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Quran and Sunnah

The Arabic Qur’ān and Foreign Words

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quran_foreign.jpg“And if We had made this a foreign Qur’ān, they would have said, ‘Why are its verses not clarified? What! A foreign [book] and an Arab [prophet]?!’” Al-Qur’ān 41:44

It is an indisputable fact that the Qur’ān uses ‘foreign vocabulary’, that is to say, vocabulary that was adopted into the Arabic language of the Qur’ān as loanwords derived from Aramaic, Syriac, Ethiopian, Hebrew, Greek, and other languages, but already understood in the Meccan and Medinan environment of Muhammad’s time. Many of these loanwords are taken from their liturgical usage in the Jewish-Christian tradition. It is equally indisputable that the Qur’ān includes many passages that have their parallels in biblical or extra-biblical narratives. How do you critically assess these phenomena of the Qur’ān in view of the claim that the Qur’ān is divine revelation, word for word?

Due to the multi-layered question, this response will be divided into three parts.1

1. The Issue of Foreign Words

The controversy regarding the presence of foreign words in the Qur’ān is an ancient one, and although modern scholarship can claim that this fact is indisputable, it was certainly not so in the eyes of some early Muslims.

The famous Andalusian exegete, Muhammad b. Ahmad al-Qurtubī (d. 671/1272), summarized the controversy in the introduction to his Tafsīr. He stated that the scholars of Islam have unanimously agreed that there are no non-Arabic sentences or phrases in the Qur’ān, and they have also agreed that there are non-Arabic proper names such as ‘Jesus’ (‘Īsā), Gabriel (Jibrīl) and ‘Noah’ (h). However, they differed into two groups regarding the presence of solitary foreign words in the Qur’ān.2

The controversy, of course, pre-dates al-Qurtubī by a few centuries. On the one hand were those who claimed that there were no foreign words in the Qur’ān, the most prominent amongst them being the jurist al-Shāfi’ī (d. 204/819), and also the exegete al-Tabarī (d. 310/922). They claimed that any word found in another language did not necessitate its origination in that language, for it could be the case that the other language took it from Arabic, or that both languages used those words simultaneously.3 The former, in his famous al-Risālah, has some harsh words for the followers of this opinion, and considered those who claimed that the Qur’ān has foreign words in it as being ignorant, bereft of wisdom and knowledge.4 Their concern, as they quite clearly delineate, was that the Qur’ān describes itself, in almost a dozen verses (e.g. Q. 16:103, 12:2, and 42:7) as being in pure Arabic, hence how could it be claimed that it contained foreign words? They also felt that, in accordance with the Qur’ānic principle that all prophets are sent speaking their native tongues, an Arab prophet would have to speak in Arabic to them. A third reason why such great consternation was felt, as the grammarian Ibn Fāris (d. 395/1004) stated, was due to the fact that if there were non-Arabic words in it, it would be unfair to challenge the Arabs to produce a work similar to it, as the Qur’ān does.5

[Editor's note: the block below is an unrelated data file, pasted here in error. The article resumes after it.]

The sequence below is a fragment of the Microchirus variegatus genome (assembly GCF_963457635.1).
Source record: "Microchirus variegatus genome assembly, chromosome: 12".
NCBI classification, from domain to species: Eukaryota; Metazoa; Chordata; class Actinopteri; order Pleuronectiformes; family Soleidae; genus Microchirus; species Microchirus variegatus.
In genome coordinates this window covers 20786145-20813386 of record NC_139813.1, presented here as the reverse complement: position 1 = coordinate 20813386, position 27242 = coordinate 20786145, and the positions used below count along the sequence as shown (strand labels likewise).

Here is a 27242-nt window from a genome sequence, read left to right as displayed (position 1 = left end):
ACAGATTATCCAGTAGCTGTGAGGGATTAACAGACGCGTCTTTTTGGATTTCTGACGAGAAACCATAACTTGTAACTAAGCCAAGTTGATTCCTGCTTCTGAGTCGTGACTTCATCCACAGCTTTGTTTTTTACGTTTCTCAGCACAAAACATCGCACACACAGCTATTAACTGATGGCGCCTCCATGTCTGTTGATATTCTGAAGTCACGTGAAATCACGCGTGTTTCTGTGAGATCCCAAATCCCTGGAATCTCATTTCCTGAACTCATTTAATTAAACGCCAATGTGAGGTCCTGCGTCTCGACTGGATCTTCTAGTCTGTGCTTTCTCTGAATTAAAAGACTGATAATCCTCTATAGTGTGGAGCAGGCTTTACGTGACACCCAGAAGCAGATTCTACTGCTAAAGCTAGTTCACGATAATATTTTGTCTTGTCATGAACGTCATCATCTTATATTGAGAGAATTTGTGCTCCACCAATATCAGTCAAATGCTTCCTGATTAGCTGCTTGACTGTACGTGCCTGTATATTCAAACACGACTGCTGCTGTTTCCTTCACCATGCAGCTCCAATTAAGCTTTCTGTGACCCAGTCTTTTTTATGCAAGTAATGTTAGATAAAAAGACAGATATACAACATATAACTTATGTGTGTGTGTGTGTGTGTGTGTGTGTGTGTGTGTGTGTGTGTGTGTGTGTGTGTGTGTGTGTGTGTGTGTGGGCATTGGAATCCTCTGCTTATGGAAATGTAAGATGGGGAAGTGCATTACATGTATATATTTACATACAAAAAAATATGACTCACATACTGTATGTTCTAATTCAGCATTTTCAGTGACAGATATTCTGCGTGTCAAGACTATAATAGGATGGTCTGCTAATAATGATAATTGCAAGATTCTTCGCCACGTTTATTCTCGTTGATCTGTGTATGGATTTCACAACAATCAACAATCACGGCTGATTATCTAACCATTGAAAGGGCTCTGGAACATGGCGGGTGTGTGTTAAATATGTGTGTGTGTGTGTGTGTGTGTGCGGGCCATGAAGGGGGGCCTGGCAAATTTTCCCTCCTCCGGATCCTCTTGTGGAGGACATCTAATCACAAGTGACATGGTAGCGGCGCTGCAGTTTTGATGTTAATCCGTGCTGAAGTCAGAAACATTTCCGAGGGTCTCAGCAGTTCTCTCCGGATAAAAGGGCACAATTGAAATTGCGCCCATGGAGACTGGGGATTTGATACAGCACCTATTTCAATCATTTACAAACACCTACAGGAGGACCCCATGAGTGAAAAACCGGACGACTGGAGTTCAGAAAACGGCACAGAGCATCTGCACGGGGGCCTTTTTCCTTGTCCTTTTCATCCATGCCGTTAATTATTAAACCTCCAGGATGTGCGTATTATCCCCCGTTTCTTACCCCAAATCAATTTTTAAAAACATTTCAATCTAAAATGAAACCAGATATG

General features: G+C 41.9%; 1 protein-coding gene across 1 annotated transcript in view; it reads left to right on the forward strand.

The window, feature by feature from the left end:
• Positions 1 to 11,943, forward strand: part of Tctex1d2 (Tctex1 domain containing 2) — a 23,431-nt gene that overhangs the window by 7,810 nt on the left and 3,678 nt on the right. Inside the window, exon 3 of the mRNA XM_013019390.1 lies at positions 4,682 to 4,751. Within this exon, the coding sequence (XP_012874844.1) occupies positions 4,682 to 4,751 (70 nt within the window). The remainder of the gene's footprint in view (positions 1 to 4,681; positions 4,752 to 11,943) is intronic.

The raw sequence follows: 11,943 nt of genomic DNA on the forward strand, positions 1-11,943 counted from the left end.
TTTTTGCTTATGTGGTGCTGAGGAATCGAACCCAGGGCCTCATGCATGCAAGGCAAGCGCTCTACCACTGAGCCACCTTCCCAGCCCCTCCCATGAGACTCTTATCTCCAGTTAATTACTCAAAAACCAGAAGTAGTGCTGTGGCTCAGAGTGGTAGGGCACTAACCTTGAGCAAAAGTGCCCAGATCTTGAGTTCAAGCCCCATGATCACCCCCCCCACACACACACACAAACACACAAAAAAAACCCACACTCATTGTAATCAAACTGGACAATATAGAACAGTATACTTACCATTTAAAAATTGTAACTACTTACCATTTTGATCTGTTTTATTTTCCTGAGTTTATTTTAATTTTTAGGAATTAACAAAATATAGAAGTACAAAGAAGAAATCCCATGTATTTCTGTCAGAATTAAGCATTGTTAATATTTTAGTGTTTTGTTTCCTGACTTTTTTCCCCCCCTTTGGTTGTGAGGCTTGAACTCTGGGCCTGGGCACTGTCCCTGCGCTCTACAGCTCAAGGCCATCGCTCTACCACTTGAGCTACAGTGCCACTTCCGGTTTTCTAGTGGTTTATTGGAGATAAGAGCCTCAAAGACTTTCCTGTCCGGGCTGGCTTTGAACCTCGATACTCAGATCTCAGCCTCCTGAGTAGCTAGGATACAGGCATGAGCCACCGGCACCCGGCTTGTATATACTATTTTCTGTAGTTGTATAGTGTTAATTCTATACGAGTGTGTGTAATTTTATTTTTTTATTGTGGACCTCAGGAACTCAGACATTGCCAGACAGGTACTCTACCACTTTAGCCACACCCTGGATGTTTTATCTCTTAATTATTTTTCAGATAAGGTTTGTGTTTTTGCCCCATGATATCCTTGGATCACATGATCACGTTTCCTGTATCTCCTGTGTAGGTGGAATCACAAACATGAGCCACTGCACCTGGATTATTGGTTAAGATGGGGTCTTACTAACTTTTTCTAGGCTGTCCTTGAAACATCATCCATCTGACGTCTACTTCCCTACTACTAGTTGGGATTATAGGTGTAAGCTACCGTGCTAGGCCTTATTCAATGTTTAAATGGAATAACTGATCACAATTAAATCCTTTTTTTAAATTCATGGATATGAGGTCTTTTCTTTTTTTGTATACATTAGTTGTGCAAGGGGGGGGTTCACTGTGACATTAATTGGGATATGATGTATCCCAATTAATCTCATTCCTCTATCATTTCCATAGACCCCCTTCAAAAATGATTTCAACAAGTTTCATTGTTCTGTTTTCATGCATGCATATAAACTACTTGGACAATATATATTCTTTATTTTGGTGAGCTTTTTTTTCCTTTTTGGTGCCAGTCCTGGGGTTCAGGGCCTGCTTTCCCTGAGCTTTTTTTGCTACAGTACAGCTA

It is poignant to note that there does not seem to be any indication in the writings of these early and even medieval scholars that admitting the existence of foreign vocabulary in the Qur’ān might somehow challenge its claim of Divine origin or expose it to allegations of ‘foreign’ influence. Rather, for them, it was a matter of reconciling specific verses that they presumed contradicted the assertion that foreign words existed in it.